PRAIRIEFARE: Make snack attacks count
“Make sure your seat belts are buckled and all carry-ons are properly stowed,” the flight attendant said.
I pushed my purse under the seat with my foot, cinched my seat belt and settled in by the window. Then I realized that my reading materials also were properly stowed in the overhead bin, which was closed.
I had nothing to read but the information about the aircraft, the safety pamphlet (including information about a water landing, which kind of scared me) and a well-used airline magazine. Even the crossword puzzle was done. I sat back and closed my eyes, but unfortunately, I can’t sleep on planes.
By the time we reached cruising altitude, the strangers in the seats next to me already were snoozing. Here I was six miles above the ground strapped in a pressurized tube with nothing to do except stare out the window at the fluffy clouds below me.
I was a little hungry because the two-hour flight passed over the lunch hour. I checked the flight magazine and saw that I could choose between a snack box full of candy or one with crackers, hummus and nuts. I chose the latter and I handed the flight attendant my credit card.
Opening all the tiny packages and balancing them on the small tray occupied me for a little while. I was seriously bored, so I began reading all the labels. Among other designations, the crackers were labeled “trans fat free,” “gluten free,” “GMO free,” “healthy” and “high fiber.”
Do you know what these food label designations mean? Check your knowledge with these very brief clues.
What term refers to a food that does not contain proteins found in wheat, rye, barley and triticale?
What term refers to a food that contains at least 5 grams of indigestible carbohydrate per serving?
What term lacks a precise meaning when on the packages of food products?
What term means the food has less than 0.5 gram of this food component, which is associated with raising “bad” cholesterol levels?
What term indicates that the ingredient materials had not been genetically altered?
The answers are: 1. gluten-free; 2. high fiber; 3. natural; 4. trans fat free and 5. GMO free. Visit www.fda.gov to learn more about the complexity of food labeling.
If you are in need of a snack, keep it simple, be a snack label reader, and make your snack choices count with these tips and ideas from https://www.choosemyplate.gov:
Save time by slicing veggies. Store sliced vegetables in the refrigerator and serve with dips such as hummus or low-calorie dressing. Top half of a whole-wheat English muffin with spaghetti sauce, chopped vegetables and low-fat shredded mozzarella, and melt in the microwave.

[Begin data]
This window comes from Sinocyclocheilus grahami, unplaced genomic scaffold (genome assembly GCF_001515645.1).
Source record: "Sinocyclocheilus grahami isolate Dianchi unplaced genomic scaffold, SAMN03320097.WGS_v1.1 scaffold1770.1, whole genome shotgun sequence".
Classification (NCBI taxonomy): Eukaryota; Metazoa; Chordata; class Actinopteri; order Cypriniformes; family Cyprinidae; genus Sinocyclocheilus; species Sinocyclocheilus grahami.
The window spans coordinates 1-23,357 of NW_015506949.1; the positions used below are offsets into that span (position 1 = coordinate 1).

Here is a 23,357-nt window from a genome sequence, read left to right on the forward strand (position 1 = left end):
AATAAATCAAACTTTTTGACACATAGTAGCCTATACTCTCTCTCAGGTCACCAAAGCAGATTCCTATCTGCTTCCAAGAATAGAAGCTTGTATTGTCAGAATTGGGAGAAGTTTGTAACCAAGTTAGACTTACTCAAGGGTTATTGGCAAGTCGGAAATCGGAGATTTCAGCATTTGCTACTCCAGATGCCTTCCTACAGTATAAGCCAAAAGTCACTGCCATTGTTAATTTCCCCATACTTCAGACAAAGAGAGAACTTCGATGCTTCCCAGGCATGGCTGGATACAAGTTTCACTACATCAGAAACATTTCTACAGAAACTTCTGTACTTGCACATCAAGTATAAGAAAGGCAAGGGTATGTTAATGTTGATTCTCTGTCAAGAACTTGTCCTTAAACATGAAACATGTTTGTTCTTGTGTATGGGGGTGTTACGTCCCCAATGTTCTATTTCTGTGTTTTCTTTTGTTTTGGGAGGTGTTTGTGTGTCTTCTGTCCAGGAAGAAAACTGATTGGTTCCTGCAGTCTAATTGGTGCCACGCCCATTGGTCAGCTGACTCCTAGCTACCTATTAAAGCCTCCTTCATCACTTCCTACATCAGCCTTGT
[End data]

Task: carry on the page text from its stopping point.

Mix dried fruit, unsalted nuts and popcorn in a snack-size bag for a quick trail mix. Blend plain fat-free or low-fat yogurt with 100 percent fruit juice and frozen peaches for a tasty smoothie.
Grab a glass of milk. A cup of low-fat or fat-free milk or milk alternative (soy milk) is an easy way to drink a healthful snack.
Go for great whole grains. Offer your family whole-wheat breads, popcorn and whole-oat cereals that are high in fiber and low in added sugars, saturated fat and sodium.
Nibble on lean protein. Wrap sliced, low-sodium deli turkey around an apple wedge. Store hard-cooked (boiled) eggs in the refrigerator to enjoy.
Keep an eye on the size. Store snack-size bags in the cupboard and use them to manage serving sizes.
Enjoy fresh, frozen, dried or canned fruits as easy “grab-and-go” options that need little preparation.
Consider convenience. A single-serving container of low-fat or fat-free yogurt or individually wrapped string cheese can be just enough for a snack.
Prepare homemade goodies. For homemade sweets, add dried fruits such as apricots or raisins and reduce the amount of sugar in the recipe. Adjust recipes that include fats such as butter or shortening by using unsweetened applesauce or prune puree for half the amount of fat.
I enjoyed the small amount of hummus in my airline snack box, but I can make a bowl of it for the same price at home. Try this easy recipe. Visit www.ag.ndsu.edu/familytable for more recipes and snack ideas.
Garden-Robinson is a food and nutrition specialist for the NDSU Extension Service.
1 (15-ounce) can chickpeas, drained and rinsed
4 tablespoons tahini (sesame seed paste)
1/4 cup lemon juice
3 cloves crushed garlic
1/2 to 1 teaspoon salt (to taste)
Puree chickpeas in blender or food processor. Add remaining ingredients and blend until smooth. The final product should be thick and smooth. Serve with carrot sticks and other vegetables, pita chips or whole-grain crackers, or use as a spread on sandwiches.
Makes 12 servings. With 1/2 teaspoon salt, each serving has 70 calories, 3 grams (g) fat, 3 g protein, 8 g carbohydrate, 2 g fiber and 150 milligrams sodium.